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Oiling accelerates loss of salt marshes, southeastern Louisiana

  • Michael Beland ,

    Roles Conceptualization, Data curation, Funding acquisition, Investigation, Methodology, Project administration, Visualization, Writing – original draft, Writing – review & editing

    mbeland2@calstatela.edu

    Affiliations Department of Geography, San Diego State University, San Diego, California, United States of America, Department of Geography, University of California Santa Barbara, Santa Barbara, California, United States of America

    ORCID http://orcid.org/0000-0002-7835-9377

  • Trent W. Biggs,

    Roles Formal analysis, Methodology, Supervision, Writing – review & editing

    Affiliation Department of Geography, San Diego State University, San Diego, California, United States of America

  • Dar A. Roberts,

    Roles Formal analysis, Supervision, Writing – review & editing

    Affiliation Department of Geography, University of California Santa Barbara, Santa Barbara, California, United States of America

  • Seth H. Peterson,

    Roles Formal analysis, Methodology, Writing – review & editing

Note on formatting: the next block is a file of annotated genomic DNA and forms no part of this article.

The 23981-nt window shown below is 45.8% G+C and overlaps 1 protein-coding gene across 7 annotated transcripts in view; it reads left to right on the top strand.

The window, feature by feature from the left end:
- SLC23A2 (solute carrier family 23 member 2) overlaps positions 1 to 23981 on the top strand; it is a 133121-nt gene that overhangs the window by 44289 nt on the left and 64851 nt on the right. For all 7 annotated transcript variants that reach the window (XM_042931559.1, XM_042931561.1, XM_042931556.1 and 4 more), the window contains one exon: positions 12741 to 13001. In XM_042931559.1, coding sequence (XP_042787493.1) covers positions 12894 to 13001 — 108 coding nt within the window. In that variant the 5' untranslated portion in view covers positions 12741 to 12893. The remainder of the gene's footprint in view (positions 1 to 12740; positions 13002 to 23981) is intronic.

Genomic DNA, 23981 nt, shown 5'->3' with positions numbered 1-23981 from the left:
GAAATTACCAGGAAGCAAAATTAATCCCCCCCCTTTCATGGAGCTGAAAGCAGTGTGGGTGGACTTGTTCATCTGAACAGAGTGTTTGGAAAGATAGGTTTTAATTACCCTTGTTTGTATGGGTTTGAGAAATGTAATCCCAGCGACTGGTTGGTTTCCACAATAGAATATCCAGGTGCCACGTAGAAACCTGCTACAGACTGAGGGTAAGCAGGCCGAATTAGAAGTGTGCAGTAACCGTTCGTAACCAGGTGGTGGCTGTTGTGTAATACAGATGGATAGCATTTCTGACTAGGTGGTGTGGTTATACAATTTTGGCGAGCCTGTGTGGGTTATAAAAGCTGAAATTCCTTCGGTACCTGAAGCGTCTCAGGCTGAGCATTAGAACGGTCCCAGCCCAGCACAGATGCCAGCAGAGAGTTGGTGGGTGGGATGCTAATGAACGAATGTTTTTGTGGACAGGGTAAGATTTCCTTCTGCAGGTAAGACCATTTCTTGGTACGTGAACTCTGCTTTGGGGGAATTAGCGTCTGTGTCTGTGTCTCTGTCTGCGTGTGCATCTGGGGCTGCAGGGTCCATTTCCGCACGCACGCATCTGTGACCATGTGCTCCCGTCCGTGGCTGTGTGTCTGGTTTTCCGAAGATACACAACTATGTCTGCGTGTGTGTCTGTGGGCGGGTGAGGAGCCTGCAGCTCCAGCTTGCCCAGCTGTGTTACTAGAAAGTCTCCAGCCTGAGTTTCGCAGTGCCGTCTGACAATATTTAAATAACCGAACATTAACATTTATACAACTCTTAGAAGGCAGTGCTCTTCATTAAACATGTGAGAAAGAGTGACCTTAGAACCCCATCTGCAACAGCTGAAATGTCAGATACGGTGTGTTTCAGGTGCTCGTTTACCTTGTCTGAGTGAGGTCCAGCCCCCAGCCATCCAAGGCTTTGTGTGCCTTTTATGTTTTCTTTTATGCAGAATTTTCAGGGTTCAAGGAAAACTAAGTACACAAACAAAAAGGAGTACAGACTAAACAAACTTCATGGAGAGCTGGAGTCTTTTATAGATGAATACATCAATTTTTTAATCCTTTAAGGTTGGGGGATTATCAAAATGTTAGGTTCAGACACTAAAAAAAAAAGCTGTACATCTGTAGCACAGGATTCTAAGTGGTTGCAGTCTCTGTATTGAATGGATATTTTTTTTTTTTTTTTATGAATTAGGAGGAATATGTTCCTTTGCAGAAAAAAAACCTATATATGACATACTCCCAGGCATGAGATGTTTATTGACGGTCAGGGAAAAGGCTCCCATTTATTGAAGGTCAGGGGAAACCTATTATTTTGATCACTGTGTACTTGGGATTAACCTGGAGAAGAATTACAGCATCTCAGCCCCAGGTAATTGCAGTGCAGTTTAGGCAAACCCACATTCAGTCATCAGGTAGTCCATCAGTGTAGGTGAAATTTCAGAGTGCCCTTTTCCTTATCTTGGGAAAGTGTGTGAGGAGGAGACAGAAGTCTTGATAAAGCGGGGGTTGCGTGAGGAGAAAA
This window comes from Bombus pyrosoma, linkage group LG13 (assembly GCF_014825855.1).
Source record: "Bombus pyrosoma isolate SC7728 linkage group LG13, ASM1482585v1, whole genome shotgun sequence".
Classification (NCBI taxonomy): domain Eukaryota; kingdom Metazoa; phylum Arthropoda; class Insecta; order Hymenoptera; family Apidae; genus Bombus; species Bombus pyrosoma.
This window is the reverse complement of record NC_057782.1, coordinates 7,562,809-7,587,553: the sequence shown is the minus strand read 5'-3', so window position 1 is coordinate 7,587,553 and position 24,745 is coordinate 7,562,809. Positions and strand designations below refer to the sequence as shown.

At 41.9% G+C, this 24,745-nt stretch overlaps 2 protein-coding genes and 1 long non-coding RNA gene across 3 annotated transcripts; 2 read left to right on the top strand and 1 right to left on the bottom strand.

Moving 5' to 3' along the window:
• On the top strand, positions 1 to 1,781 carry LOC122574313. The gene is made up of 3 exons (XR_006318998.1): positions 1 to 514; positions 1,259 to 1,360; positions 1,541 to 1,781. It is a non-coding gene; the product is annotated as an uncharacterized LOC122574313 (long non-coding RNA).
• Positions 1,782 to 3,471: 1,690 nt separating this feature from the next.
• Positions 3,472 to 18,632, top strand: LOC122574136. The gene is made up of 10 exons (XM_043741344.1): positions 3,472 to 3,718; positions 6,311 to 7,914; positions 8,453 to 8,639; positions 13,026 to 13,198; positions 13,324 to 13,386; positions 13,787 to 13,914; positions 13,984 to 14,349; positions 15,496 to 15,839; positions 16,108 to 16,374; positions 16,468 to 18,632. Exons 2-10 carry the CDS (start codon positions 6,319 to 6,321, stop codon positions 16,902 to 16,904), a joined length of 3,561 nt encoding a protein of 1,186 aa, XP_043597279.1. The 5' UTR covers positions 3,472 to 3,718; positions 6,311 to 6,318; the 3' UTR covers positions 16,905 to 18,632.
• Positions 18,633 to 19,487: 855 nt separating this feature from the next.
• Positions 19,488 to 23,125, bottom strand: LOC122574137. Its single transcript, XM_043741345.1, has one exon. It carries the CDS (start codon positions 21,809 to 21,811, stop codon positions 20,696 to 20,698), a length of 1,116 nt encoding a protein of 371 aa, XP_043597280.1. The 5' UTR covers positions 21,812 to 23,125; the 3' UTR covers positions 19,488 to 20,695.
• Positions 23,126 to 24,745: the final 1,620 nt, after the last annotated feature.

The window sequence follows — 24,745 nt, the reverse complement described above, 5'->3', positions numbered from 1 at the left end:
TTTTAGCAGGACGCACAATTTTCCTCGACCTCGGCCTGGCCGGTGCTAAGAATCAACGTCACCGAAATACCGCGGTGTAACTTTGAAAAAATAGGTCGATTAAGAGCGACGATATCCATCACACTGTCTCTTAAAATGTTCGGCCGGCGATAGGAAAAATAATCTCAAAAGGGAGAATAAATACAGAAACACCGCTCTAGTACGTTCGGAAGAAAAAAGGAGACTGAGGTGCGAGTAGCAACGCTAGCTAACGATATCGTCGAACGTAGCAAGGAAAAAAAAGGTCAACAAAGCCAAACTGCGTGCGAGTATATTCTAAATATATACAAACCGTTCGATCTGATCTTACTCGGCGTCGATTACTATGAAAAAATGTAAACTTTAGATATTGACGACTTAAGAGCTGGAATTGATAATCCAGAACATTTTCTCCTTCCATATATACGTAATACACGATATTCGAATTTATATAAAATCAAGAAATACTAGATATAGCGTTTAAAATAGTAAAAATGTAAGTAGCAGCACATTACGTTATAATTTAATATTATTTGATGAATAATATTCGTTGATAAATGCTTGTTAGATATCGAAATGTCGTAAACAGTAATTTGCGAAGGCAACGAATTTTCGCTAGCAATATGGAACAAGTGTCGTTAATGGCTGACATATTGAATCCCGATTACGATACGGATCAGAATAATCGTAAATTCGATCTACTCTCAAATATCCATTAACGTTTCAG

Affiliation Department of Geography, University of California Santa Barbara, Santa Barbara, California, United States of America

  • Raymond F. Kokaly,

    Roles Data curation, Investigation, Project administration, Writing – review & editing

    Affiliation United States Geological Survey, Denver, Colorado, United States of America

  • Sarai Piazza

    Roles Resources, Writing – review & editing

    Affiliation United States Geological Survey, Wetland and Aquatic Research Center, Baton Rouge, Louisiana, United States of America

Oiling accelerates loss of salt marshes, southeastern Louisiana

  • Michael Beland, 
  • Trent W. Biggs, 
  • Dar A. Roberts, 
  • Seth H. Peterson, 
  • Raymond F. Kokaly, 
  • Sarai Piazza
PLOS
x

Abstract